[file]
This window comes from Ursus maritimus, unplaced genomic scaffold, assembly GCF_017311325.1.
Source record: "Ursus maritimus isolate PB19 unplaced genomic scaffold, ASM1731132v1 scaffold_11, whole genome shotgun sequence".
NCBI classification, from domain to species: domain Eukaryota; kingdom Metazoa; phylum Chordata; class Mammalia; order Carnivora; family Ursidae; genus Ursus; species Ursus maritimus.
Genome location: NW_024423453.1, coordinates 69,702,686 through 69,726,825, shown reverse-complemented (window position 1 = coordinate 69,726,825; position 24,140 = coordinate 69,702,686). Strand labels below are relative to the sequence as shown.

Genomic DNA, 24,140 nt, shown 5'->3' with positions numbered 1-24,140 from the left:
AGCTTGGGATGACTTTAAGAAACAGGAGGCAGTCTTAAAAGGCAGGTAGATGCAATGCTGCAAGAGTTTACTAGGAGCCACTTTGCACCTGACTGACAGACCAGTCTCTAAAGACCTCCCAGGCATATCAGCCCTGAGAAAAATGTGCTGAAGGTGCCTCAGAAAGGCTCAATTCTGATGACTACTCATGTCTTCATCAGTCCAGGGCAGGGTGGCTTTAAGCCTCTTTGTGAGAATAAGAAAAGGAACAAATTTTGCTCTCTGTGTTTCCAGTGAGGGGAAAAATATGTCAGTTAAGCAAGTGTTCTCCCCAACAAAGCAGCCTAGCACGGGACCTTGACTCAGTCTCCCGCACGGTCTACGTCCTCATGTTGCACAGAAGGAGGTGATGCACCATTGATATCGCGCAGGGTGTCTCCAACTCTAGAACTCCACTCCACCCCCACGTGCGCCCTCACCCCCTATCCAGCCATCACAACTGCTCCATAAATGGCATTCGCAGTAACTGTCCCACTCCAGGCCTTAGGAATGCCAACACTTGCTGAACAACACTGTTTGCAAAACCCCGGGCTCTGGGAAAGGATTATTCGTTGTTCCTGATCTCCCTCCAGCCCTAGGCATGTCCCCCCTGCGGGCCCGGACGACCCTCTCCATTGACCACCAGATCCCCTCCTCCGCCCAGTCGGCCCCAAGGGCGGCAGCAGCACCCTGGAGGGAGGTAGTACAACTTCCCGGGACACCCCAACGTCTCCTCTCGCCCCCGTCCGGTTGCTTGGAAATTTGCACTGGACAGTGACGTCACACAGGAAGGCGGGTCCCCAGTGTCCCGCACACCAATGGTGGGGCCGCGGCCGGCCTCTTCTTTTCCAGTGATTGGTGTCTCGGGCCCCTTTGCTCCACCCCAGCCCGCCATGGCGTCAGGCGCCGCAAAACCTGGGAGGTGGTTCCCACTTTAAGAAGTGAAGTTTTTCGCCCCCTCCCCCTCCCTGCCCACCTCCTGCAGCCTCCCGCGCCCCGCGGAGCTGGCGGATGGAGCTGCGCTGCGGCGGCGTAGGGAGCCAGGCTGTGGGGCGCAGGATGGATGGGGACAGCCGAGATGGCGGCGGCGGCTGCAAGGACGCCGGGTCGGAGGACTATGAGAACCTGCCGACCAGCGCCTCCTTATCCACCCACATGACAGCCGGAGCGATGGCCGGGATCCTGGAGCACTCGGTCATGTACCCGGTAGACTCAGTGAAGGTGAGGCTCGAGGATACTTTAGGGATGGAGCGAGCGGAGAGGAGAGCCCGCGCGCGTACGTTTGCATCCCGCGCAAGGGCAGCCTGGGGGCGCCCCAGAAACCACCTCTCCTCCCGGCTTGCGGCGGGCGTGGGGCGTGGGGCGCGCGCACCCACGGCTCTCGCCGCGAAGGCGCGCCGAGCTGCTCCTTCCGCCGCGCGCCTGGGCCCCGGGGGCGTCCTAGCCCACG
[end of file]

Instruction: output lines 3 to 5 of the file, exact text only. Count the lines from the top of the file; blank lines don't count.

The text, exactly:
NCBI classification, from domain to species: domain Eukaryota; kingdom Metazoa; phylum Chordata; class Mammalia; order Carnivora; family Ursidae; genus Ursus; species Ursus maritimus.
Genome location: NW_024423453.1, coordinates 69,702,686 through 69,726,825, shown reverse-complemented (window position 1 = coordinate 69,726,825; position 24,140 = coordinate 69,702,686). Strand labels below are relative to the sequence as shown.

Genomic DNA, 24,140 nt, shown 5'->3' with positions numbered 1-24,140 from the left: